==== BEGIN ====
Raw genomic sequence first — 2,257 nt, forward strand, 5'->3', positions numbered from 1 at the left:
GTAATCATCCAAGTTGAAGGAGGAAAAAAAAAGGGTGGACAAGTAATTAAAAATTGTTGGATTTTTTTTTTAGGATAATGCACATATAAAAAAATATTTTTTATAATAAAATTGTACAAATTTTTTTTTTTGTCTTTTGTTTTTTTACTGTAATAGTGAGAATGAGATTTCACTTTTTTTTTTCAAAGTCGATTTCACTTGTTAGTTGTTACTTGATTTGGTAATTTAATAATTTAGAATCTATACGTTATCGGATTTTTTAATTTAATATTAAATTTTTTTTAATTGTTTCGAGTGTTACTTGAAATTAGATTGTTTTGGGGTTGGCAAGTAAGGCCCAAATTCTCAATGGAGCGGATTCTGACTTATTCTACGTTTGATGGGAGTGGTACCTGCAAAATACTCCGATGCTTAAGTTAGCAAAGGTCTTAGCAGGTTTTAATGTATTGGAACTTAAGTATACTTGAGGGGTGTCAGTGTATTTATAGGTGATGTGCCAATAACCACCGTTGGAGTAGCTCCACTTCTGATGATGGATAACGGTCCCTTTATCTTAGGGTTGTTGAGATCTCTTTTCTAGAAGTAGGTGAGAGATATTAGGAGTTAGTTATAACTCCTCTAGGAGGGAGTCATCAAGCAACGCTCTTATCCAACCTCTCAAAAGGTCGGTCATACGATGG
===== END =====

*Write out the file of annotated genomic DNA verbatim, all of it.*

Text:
Raw genomic sequence first — 2,257 nt, forward strand, 5'->3', positions numbered from 1 at the left:
GTAATCATCCAAGTTGAAGGAGGAAAAAAAAAGGGTGGACAAGTAATTAAAAATTGTTGGATTTTTTTTTTAGGATAATGCACATATAAAAAAATATTTTTTATAATAAAATTGTACAAATTTTTTTTTTTGTCTTTTGTTTTTTTACTGTAATAGTGAGAATGAGATTTCACTTTTTTTTTTCAAAGTCGATTTCACTTGTTAGTTGTTACTTGATTTGGTAATTTAATAATTTAGAATCTATACGTTATCGGATTTTTTAATTTAATATTAAATTTTTTTTAATTGTTTCGAGTGTTACTTGAAATTAGATTGTTTTGGGGTTGGCAAGTAAGGCCCAAATTCTCAATGGAGCGGATTCTGACTTATTCTACGTTTGATGGGAGTGGTACCTGCAAAATACTCCGATGCTTAAGTTAGCAAAGGTCTTAGCAGGTTTTAATGTATTGGAACTTAAGTATACTTGAGGGGTGTCAGTGTATTTATAGGTGATGTGCCAATAACCACCGTTGGAGTAGCTCCACTTCTGATGATGGATAACGGTCCCTTTATCTTAGGGTTGTTGAGATCTCTTTTCTAGAAGTAGGTGAGAGATATTAGGAGTTAGTTATAACTCCTCTAGGAGGGAGTCATCAAGCAACGCTCTTATCCAACCTCTCAAAAGGTCGGTCATACGATGG